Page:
In Iraq, the U.S. military gave the first detailed account of Sunday's massive firefight between U.S. troops and Iraqi insurgents in the central city of Samarra. There are conflicting reports about the number of people killed, with local police saying eight Iraqis have died and U.S. officers putting the death toll at 54.
The U.S. Army's 4th Infantry Division, which patrols Samarra and the region around it, is calling Sunday's fighting the bloodiest combat engagement since the fall of Saddam Hussein in April.
On Monday, several soldiers who fought in the incident told reporters in Samarra that two separate convoys, escorted by tanks and Bradley fighting vehicles, were delivering money to banks on opposite ends of town.
Captain Andy Deponai, says as the convoys approached the banks, attackers opened fire simultaneously on both convoys. He says the ambushes were well planned and coordinated.
"We think we were looking at anywhere from 30 to 40 individuals at each bank site, and they had broken themselves down to squad and team size elements, so that they could attack each bank at all sides," he said. "They also had ambush sites set up on routes into and out of the city, and they had pre-positioned explosives, IEDs (improvised explosive devices) on our routes we take into the city, typically."
The 4th Infantry Division says its troops killed dozens of Iraqi insurgents and wounded 18 in the ensuing firefight, which lasted nearly three hours. The division says some of the attackers wore the black uniforms of the pro-Saddam Fedayeen militia.
Even though the troops were under heavy fire, commanders say their soldiers were careful to target only those who were shooting at them.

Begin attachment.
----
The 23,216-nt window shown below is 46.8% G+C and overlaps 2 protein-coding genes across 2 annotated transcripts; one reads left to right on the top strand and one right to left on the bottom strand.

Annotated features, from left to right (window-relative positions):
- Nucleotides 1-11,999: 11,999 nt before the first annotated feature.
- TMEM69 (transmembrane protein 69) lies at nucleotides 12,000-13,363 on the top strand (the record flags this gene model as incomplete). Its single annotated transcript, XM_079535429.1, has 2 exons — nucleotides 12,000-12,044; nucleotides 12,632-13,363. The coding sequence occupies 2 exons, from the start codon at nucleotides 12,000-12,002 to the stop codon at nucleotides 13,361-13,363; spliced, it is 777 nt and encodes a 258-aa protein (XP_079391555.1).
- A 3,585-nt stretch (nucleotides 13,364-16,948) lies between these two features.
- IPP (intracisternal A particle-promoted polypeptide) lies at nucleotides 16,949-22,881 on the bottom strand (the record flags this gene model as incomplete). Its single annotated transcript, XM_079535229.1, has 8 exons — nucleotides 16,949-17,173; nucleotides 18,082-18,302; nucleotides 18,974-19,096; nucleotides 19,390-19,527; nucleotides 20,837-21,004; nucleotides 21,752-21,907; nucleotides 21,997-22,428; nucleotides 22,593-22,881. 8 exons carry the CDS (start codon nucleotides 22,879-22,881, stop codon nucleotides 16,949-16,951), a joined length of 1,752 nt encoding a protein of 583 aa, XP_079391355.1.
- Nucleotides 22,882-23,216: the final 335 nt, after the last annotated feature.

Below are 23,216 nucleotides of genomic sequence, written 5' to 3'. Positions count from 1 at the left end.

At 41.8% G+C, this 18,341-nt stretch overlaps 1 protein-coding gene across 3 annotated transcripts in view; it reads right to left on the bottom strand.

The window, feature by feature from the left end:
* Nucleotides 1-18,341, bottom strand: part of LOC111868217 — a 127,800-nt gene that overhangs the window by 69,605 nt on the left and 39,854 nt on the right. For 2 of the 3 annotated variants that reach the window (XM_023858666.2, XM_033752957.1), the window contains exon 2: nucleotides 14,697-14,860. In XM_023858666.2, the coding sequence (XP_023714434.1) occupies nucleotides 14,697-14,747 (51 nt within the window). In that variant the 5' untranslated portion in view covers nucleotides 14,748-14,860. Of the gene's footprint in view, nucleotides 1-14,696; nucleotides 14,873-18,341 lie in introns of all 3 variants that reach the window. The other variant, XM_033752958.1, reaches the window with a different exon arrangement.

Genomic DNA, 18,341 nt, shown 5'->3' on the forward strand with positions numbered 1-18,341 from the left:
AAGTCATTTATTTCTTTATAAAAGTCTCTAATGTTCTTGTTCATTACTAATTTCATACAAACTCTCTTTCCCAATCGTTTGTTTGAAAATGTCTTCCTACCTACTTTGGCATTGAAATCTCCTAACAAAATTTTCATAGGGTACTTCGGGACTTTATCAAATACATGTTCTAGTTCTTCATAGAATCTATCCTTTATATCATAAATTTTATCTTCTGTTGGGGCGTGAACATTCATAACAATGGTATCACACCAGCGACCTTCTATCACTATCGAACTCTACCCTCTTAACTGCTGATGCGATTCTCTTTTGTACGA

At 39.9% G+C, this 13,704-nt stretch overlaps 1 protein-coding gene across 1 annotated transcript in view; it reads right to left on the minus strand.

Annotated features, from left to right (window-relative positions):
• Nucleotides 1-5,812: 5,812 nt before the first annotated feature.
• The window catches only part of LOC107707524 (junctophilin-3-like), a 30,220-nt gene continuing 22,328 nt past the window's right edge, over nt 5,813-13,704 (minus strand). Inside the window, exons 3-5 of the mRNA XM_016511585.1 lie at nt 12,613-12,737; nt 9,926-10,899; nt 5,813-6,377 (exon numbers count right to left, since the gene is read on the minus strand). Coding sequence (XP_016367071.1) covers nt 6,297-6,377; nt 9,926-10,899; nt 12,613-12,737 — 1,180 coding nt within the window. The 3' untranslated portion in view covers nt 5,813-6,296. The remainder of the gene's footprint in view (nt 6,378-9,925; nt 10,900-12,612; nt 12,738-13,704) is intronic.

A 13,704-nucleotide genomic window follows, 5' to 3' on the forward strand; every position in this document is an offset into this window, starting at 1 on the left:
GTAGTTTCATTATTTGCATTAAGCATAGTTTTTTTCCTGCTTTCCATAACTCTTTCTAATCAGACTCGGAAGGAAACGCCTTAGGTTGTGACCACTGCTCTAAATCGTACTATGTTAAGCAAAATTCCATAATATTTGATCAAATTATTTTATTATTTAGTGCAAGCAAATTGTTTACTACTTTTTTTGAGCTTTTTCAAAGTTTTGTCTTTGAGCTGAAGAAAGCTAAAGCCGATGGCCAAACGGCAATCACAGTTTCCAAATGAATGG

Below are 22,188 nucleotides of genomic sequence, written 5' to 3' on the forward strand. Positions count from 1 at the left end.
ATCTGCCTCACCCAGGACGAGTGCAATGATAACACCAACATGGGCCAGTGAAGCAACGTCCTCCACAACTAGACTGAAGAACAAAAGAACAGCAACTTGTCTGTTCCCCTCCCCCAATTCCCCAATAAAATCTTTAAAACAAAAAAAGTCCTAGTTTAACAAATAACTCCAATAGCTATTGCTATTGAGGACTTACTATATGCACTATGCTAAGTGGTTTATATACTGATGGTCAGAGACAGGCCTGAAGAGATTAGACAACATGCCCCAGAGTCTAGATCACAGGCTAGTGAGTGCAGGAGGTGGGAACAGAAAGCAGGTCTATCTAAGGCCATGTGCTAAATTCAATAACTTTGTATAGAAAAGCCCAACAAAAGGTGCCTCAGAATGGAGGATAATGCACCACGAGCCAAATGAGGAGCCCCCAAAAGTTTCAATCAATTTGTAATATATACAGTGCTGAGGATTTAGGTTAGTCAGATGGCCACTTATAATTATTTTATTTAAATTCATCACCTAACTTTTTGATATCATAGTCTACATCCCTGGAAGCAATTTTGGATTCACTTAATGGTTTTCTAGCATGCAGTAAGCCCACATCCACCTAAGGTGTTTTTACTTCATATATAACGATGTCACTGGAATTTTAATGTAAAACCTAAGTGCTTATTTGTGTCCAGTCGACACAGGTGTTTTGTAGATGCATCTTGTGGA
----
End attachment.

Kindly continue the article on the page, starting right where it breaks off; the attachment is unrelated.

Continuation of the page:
Many residents in Samarra say they saw some Saddam loyalists launch attacks against the Americans. But they say U.S. troops then began firing into cars, houses and buildings at random, killing and wounding mostly civilians.
Samarra resident Jamal Abbas says he was in his home when the shooting began Sunday afternoon. He says he rushed outside to see what was happening. He says he saw American tanks firing and soldiers shooting at random. He says the Americans destroyed his neighborhood.
There are also conflicting reports about the number of people killed in the incident. The police in Samarra say only about eight people were killed. But they say more than 50 have been wounded by shrapnel and stray bullets.
U.S. Colonel Frederick Rudesheim insists his troops did nothing wrong. But he says he worries that stories of U.S. troop misconduct could further inflame Iraqis in an area where anger and resentment toward U.S. forces have been simmering for months. Samarra, north of Baghdad, is part of the so-called Sunni Triangle, where anti-coalition resistance has been the strongest. "We're working as hard as we can to inform the people of Samarra about what exactly happened, because I'm as concerned about disinformation as I am about anything else," he said.
Meanwhile, the U.S. military says one soldier was killed Monday when assailants ambushed a military convoy near the town of Habbaniyah, west of Baghdad, in the Sunni Triangle area.